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Past and future burden of inflammatory bowel diseases based on modeling of population-based data

Coward S, Clement F, Benchimol EI, Bernstein CN, Avina-Zubieta JA, Bitton A, Carroll MW, Hazlewood G, Jacobson K, Jelinski S, Deardon R, Jones JL, Kuenzig ME, Leddin D, McBrien KA, Murthy SK, Nguyen GC, Otley AR, Panaccione R, Rezaie A, Rosenfeld G, Pena-Sanchez JN, Singh H, Targownik LE, Kaplan GG. Gastroenterology. 2019; Jan 10 [Epub ahead of print].

Background and Aims — Inflammatory bowel diseases (IBD) exist worldwide, with high prevalence in North America. IBD is complex and costly, and its increasing prevalence places a greater stress on healthcare systems. We aimed to determine the past, current, and future prevalence of IBD in Canada.

Methods — We performed a retrospective cohort study using population-based health administrative data from: Alberta (2002-2015), British Columbia (1997-2014), Manitoba (1990-2013), Nova Scotia (1996-2009), Ontario (1999-2014), Quebec (2001-2008), and Saskatchewan (1998-2016). Autoregressive integrated moving average regression was applied, and prevalence, with 95% prediction intervals (PI), was forecasted to 2030. Average annual percentage change, with 95% CIs, was assessed with log binomial regression.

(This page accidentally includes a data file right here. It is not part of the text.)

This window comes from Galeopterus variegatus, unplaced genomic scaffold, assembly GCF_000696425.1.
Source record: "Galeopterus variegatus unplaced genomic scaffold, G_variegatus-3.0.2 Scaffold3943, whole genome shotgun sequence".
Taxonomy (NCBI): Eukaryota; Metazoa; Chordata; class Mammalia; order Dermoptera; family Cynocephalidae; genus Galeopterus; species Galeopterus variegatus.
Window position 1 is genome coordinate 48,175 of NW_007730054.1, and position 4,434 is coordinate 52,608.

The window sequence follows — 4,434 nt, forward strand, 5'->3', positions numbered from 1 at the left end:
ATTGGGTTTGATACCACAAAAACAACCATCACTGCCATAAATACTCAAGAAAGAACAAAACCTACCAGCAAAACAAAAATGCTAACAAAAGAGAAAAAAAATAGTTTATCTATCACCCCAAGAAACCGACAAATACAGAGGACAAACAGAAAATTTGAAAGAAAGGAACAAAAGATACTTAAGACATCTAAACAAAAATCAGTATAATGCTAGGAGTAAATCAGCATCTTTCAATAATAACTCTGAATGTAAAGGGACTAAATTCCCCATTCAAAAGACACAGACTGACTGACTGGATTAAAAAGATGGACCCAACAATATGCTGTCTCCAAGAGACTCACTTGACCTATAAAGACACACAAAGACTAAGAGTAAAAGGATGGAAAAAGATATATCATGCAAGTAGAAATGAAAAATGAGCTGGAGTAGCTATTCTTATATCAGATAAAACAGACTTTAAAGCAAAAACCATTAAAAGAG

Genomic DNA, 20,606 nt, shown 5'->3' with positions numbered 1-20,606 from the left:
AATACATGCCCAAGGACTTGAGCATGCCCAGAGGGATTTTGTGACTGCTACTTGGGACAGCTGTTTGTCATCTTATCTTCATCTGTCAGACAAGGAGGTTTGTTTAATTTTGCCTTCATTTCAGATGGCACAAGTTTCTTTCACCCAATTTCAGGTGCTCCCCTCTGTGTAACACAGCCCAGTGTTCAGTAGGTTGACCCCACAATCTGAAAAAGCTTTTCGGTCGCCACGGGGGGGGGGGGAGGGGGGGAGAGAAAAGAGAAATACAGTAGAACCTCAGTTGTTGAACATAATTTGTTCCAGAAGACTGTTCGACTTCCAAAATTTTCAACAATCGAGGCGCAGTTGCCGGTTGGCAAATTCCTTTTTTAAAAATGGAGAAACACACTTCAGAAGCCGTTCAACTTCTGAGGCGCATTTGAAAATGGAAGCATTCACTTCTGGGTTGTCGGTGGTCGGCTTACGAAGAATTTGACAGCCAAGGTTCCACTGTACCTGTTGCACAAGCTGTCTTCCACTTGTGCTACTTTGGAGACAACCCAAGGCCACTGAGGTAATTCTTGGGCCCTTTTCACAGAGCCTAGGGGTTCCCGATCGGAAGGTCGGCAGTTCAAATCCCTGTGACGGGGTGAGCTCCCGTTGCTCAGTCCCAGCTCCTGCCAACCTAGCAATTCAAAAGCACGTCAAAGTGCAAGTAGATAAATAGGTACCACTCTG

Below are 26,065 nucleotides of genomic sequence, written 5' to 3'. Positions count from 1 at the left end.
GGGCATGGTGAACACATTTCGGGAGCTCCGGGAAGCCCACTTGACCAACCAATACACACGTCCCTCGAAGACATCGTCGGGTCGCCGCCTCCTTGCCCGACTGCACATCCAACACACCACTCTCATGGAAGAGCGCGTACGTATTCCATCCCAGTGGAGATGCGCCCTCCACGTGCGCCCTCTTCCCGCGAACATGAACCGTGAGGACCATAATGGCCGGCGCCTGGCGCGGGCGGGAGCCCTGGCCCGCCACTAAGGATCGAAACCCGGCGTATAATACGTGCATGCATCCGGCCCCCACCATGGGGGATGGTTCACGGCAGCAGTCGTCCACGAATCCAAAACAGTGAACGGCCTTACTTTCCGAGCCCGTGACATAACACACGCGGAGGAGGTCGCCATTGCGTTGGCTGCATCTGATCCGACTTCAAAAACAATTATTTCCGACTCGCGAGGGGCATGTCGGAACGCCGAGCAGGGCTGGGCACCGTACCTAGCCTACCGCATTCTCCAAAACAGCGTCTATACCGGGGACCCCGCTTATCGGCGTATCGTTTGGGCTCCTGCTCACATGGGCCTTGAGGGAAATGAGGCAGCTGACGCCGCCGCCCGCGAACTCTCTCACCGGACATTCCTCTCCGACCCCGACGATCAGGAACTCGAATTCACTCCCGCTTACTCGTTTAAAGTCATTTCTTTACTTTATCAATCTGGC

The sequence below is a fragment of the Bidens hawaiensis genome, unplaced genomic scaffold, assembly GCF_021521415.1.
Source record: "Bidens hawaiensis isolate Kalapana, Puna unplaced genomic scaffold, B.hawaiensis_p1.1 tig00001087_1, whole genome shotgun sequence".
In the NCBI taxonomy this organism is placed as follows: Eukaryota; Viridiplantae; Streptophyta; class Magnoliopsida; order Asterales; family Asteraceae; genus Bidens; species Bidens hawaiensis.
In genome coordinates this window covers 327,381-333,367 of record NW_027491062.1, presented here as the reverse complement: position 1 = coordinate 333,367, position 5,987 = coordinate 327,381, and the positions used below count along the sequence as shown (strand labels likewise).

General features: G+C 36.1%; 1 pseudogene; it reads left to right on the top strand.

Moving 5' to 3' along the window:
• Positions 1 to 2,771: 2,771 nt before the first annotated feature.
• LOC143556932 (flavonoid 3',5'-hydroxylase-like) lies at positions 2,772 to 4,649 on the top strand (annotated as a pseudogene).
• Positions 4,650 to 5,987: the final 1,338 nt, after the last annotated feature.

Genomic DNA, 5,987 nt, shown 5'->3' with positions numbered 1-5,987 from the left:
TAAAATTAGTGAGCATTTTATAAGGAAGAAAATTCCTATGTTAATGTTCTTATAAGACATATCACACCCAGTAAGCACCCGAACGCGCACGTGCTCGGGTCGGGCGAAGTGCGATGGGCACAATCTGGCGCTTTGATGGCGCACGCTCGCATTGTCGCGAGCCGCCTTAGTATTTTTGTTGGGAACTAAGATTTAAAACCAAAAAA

Results — In 2018, the prevalence of IBD in Canada is estimated at 725 per 100,000 (95% PI, 716–735) and annual average percent change is estimated at 2.86% (95% CI, 2.80%–2.92%). Forecasted prevalence in 2030 is forecasted to be 981 per 100,000 (95% PI, 963–999) with a forecasted prevalence of 159 per 100,000 (95% PI, 133–185) in children; 1118 per 100,000 (95% PI, 1069–1168) in adults; and, 1370 per 100,000 (95% PI, 1312–1429) in the elderly. In 2018, 267,983 (95% PI, 264,579–271,387) Canadians are estimated to be living with IBD, which is forecasted to grow to 402,853 (95% PI, 395,466–410,240) by 2030.

Conclusion — Forecasting prevalence will allow health policy makers to develop policy that is necessary to address the challenges faced by health systems in providing high quality and cost-effective care.